Rock sculpture to anchor new art commons


Plans are progressing to have a stone sculpture created by an international artist anchor Olds’ newest outdoor attraction to be unveiled this spring.

Town staff laid the groundwork for the Cornerstone Art Commons earlier this fall.

Located at the northwest corner of 46th Street and 65th Avenue, the public art project will include interchangeable pieces of art in permanent frames already erected, legacy benches and the planned placement of a Bergen Rocks sculpture on loan.

“The intent is to draw attention to what was a dead green space,” said Doug Wagstaff, the town’s chief operations officer.

In late 2016, Cornerstone developer Springwood Land Corporation offered up to $30,000 toward matching funds to enhance the corner as an attractive community space and welcoming attraction.

Staff are now dotting the i’s and crossing the t’s on agreements and paperwork required to bring a Bergen Rocks sculpture to the attraction.

“This is something that would be unique, a draw for tourism as well as just conversation pieces and just a nice artwalk,” said Wagstaff.

Throughout the summers of 2008 to 2010, professional sculptors from around the world came to stay and create sculpture at Morton Burke’s farm near Bergen, southeast of Sundre. In 2011 Burke facilitated the event at Red Deer College.

Throughout the course of the four symposiums, a total of 22 sculptures were created. Three have since been relocated to Sylvan Lake, leaving the collection at his farm at 19.

Olds is eying one piece to anchor Cornerstone Art Commons right now and town staff have pitched the placement of more sculptures in a proposed Bergen Rocks Olds artwalk along the north side of Highway 27 between 61st and 65th avenues.

Funding is already in place to finish Cornerstone Art Commons this spring but no funding has been committed yet for the proposed Bergen Rocks Olds.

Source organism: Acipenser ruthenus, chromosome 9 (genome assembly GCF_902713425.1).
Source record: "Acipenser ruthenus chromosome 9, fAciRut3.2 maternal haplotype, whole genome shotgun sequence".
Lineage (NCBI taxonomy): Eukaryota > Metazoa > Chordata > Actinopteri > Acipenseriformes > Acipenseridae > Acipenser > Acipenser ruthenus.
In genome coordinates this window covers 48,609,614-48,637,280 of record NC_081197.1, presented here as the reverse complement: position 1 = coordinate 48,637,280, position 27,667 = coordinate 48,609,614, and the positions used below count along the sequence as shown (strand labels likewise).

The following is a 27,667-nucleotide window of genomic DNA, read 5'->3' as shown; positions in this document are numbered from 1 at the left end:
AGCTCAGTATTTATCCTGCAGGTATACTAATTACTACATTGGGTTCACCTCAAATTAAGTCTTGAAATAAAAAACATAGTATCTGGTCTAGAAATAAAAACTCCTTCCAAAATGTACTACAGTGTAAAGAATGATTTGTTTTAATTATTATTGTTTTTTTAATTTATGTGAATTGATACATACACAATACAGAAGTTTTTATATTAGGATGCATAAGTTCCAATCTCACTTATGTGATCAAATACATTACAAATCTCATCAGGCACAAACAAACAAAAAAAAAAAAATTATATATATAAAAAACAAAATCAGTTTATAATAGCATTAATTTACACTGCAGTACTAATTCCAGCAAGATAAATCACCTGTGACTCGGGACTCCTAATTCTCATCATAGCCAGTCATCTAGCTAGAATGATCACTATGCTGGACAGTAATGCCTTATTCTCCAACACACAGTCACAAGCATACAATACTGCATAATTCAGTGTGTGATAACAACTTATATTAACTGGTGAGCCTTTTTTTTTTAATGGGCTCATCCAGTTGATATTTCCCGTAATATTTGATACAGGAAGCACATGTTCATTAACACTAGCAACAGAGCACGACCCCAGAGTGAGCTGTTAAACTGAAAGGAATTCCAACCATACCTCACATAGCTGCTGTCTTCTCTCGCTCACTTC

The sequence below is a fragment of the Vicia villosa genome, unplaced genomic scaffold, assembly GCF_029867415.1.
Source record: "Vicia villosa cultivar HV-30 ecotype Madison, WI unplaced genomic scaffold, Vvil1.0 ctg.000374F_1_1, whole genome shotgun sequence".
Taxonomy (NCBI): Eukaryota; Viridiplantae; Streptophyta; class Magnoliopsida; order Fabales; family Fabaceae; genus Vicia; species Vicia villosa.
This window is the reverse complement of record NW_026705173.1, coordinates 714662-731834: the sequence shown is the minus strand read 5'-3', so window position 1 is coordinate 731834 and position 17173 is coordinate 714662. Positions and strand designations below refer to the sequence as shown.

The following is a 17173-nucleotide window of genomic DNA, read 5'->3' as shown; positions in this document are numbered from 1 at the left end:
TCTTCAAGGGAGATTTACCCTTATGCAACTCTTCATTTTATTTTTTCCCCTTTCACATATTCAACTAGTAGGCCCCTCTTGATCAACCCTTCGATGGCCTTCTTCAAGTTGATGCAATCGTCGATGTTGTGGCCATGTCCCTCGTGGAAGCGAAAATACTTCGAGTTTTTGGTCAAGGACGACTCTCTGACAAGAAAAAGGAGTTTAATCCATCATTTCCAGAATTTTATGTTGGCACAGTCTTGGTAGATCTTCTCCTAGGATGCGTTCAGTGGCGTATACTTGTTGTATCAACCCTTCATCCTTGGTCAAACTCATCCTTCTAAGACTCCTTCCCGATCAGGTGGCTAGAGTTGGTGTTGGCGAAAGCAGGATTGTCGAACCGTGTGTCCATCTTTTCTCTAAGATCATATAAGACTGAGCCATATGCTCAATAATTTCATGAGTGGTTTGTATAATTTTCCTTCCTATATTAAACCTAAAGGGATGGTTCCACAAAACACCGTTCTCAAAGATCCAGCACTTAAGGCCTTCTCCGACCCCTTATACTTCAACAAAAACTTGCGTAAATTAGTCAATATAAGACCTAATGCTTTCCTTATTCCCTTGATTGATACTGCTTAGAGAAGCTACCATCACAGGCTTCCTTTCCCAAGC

Council will make a decision on the $65,000 proposal during 2018 budget deliberations.

The sculptures would be on loan to the town for a three- to five-year period.

“It would be something to differentiate that stretch in Olds as travellers and visitors alike are passing through. It’s something unique and again we’ve been looking for something to differentiate that you’ve visited Olds,” Wagstaff told members of the policies and priorities committee on Nov. 20.

Staff has gathered feedback over the years on what public art residents want to see in the community, he said.

“One of the things we did hear in our engagements though, is the community very strongly did not want to have ëthe biggest’ fill in the blank. They did not want to have the biggest Tonka green truck or goose or nickel or whatever,” Wagstaff said. “So other communities have done that and they’ve done it well. But our community — and very, very strongly — said that was not an area they wanted to go through.”

Other ideas investigated before settling on the rock sculptures included farm implements and metal art.

Along with the rock sculpture, Cornerstone Art Commons will first feature Eye of the Lens portraits taken over the past year in celebration of Canada’s 150th birthday.

Wagstaff said the work will then be switched out with other pieces.


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Lea Smaldon

Lea Smaldon joined Mountain View Publishing as managing editor in 2006.